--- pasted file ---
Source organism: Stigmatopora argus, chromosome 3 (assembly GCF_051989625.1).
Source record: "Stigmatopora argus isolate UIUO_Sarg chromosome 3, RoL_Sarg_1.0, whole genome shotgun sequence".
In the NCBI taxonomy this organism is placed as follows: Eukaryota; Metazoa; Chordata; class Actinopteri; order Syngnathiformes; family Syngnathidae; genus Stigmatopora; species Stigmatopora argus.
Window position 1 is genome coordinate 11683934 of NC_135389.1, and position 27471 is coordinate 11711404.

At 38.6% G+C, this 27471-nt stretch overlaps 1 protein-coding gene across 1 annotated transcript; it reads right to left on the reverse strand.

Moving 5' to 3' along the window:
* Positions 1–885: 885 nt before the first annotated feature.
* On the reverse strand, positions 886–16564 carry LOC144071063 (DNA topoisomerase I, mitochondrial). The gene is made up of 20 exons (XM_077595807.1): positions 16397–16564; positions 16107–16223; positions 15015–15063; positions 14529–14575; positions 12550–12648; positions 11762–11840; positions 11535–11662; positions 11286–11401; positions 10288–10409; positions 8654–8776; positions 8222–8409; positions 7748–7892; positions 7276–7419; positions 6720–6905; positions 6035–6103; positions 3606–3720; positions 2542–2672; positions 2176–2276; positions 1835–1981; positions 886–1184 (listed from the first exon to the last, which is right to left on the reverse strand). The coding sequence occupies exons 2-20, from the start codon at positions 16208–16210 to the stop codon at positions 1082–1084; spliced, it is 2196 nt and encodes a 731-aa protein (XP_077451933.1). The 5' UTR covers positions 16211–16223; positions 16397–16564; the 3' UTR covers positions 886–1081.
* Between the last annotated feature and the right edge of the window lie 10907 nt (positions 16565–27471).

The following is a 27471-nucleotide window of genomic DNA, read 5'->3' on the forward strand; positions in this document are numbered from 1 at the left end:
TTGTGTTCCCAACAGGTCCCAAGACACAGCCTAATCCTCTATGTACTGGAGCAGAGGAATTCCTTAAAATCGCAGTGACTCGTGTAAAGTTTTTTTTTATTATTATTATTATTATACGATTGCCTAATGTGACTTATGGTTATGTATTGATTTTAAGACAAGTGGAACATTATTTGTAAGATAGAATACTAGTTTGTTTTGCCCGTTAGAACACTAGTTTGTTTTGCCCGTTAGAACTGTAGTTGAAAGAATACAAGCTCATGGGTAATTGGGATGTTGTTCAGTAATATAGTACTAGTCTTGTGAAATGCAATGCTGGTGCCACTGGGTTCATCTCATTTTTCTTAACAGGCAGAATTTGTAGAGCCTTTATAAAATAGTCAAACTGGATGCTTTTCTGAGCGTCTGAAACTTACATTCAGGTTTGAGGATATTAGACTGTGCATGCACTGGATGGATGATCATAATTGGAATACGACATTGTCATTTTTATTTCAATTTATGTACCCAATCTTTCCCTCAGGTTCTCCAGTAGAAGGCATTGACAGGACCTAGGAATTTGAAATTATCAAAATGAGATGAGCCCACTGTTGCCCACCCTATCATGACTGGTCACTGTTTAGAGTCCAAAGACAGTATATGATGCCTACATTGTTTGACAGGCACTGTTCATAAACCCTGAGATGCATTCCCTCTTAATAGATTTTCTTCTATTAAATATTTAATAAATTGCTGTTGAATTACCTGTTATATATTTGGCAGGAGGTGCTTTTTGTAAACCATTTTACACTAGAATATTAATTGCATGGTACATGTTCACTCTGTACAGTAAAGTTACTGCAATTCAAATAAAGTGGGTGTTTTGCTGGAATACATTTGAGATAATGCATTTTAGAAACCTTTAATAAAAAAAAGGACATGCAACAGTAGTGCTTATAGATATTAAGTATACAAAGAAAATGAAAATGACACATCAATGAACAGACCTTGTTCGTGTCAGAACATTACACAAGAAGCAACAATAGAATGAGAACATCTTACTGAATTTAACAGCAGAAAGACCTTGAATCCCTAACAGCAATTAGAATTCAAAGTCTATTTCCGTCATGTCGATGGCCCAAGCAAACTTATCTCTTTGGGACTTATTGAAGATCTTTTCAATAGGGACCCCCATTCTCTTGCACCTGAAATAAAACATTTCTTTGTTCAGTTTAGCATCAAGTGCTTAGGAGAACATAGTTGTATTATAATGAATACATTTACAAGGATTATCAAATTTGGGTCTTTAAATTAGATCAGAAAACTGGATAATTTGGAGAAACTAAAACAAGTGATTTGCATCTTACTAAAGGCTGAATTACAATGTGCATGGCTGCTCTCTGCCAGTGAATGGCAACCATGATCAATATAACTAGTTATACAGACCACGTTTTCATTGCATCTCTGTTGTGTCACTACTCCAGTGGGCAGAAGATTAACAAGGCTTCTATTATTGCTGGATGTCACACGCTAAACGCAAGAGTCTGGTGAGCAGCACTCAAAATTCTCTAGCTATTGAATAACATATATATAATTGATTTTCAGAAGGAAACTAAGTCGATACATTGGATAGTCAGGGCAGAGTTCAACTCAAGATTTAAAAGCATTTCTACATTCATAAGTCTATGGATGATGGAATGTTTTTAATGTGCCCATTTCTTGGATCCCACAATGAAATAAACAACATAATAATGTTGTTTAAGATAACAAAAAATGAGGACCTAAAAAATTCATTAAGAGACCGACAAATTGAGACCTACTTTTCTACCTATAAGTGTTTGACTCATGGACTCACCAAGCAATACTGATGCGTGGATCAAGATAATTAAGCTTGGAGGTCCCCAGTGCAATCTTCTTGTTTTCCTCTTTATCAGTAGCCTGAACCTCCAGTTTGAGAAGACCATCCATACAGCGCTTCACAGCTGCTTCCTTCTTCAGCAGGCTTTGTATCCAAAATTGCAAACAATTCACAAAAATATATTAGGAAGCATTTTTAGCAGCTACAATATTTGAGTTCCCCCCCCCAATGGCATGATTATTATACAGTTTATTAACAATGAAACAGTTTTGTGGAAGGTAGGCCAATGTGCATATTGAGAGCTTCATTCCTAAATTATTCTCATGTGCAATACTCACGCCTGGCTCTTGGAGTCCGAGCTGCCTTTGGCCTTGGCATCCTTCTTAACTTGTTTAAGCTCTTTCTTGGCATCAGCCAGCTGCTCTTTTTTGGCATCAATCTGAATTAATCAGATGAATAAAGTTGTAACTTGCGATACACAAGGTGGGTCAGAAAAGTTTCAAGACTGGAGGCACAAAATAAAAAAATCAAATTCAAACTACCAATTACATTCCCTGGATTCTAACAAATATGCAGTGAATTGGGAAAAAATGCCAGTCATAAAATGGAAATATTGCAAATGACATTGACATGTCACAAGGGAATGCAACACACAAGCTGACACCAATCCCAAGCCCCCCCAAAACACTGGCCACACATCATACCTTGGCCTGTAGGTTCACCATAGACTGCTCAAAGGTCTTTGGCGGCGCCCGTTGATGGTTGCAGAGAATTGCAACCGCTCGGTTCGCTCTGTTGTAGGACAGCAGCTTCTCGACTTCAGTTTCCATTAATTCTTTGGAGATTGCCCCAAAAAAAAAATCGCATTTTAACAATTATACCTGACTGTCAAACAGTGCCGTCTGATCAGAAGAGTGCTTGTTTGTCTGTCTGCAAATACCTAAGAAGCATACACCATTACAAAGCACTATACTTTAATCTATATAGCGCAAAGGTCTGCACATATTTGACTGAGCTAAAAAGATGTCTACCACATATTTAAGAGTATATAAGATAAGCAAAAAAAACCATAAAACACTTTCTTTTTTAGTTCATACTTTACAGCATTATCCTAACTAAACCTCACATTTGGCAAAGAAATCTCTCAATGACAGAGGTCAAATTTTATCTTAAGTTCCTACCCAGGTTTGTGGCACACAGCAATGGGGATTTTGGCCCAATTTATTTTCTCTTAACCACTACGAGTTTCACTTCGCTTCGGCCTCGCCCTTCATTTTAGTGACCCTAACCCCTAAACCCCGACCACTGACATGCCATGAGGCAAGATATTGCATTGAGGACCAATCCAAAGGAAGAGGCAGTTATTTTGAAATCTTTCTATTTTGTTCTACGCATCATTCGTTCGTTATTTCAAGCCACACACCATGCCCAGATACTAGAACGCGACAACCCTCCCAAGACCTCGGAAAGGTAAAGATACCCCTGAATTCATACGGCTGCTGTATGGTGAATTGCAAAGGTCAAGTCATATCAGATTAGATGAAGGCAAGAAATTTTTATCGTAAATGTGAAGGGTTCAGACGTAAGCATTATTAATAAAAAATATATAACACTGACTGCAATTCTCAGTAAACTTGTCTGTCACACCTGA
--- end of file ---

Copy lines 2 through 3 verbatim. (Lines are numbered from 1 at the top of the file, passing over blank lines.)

Source record: "Stigmatopora argus isolate UIUO_Sarg chromosome 3, RoL_Sarg_1.0, whole genome shotgun sequence".
In the NCBI taxonomy this organism is placed as follows: Eukaryota; Metazoa; Chordata; class Actinopteri; order Syngnathiformes; family Syngnathidae; genus Stigmatopora; species Stigmatopora argus.